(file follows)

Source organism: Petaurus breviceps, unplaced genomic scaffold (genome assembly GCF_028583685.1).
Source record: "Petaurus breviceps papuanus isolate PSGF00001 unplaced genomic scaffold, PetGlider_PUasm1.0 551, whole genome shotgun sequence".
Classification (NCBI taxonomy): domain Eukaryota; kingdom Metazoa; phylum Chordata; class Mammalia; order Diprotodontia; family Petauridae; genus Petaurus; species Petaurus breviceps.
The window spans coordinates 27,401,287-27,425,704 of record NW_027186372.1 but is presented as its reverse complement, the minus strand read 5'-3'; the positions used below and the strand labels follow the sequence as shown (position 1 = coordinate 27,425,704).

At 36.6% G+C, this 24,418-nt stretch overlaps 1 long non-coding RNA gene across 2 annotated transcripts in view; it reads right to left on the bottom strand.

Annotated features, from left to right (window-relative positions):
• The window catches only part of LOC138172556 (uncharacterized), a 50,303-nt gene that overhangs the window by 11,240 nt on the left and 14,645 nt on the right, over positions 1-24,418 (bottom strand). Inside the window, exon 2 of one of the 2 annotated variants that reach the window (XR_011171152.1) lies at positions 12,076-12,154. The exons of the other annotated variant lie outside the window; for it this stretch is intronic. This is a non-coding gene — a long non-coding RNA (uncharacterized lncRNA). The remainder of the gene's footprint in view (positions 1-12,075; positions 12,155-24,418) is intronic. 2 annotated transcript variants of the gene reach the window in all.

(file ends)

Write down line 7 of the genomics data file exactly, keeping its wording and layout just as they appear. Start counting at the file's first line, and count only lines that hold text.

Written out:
• The window catches only part of LOC138172556 (uncharacterized), a 50,303-nt gene that overhangs the window by 11,240 nt on the left and 14,645 nt on the right, over positions 1-24,418 (bottom strand). Inside the window, exon 2 of one of the 2 annotated variants that reach the window (XR_011171152.1) lies at positions 12,076-12,154. The exons of the other annotated variant lie outside the window; for it this stretch is intronic. This is a non-coding gene — a long non-coding RNA (uncharacterized lncRNA). The remainder of the gene's footprint in view (positions 1-12,075; positions 12,155-24,418) is intronic. 2 annotated transcript variants of the gene reach the window in all.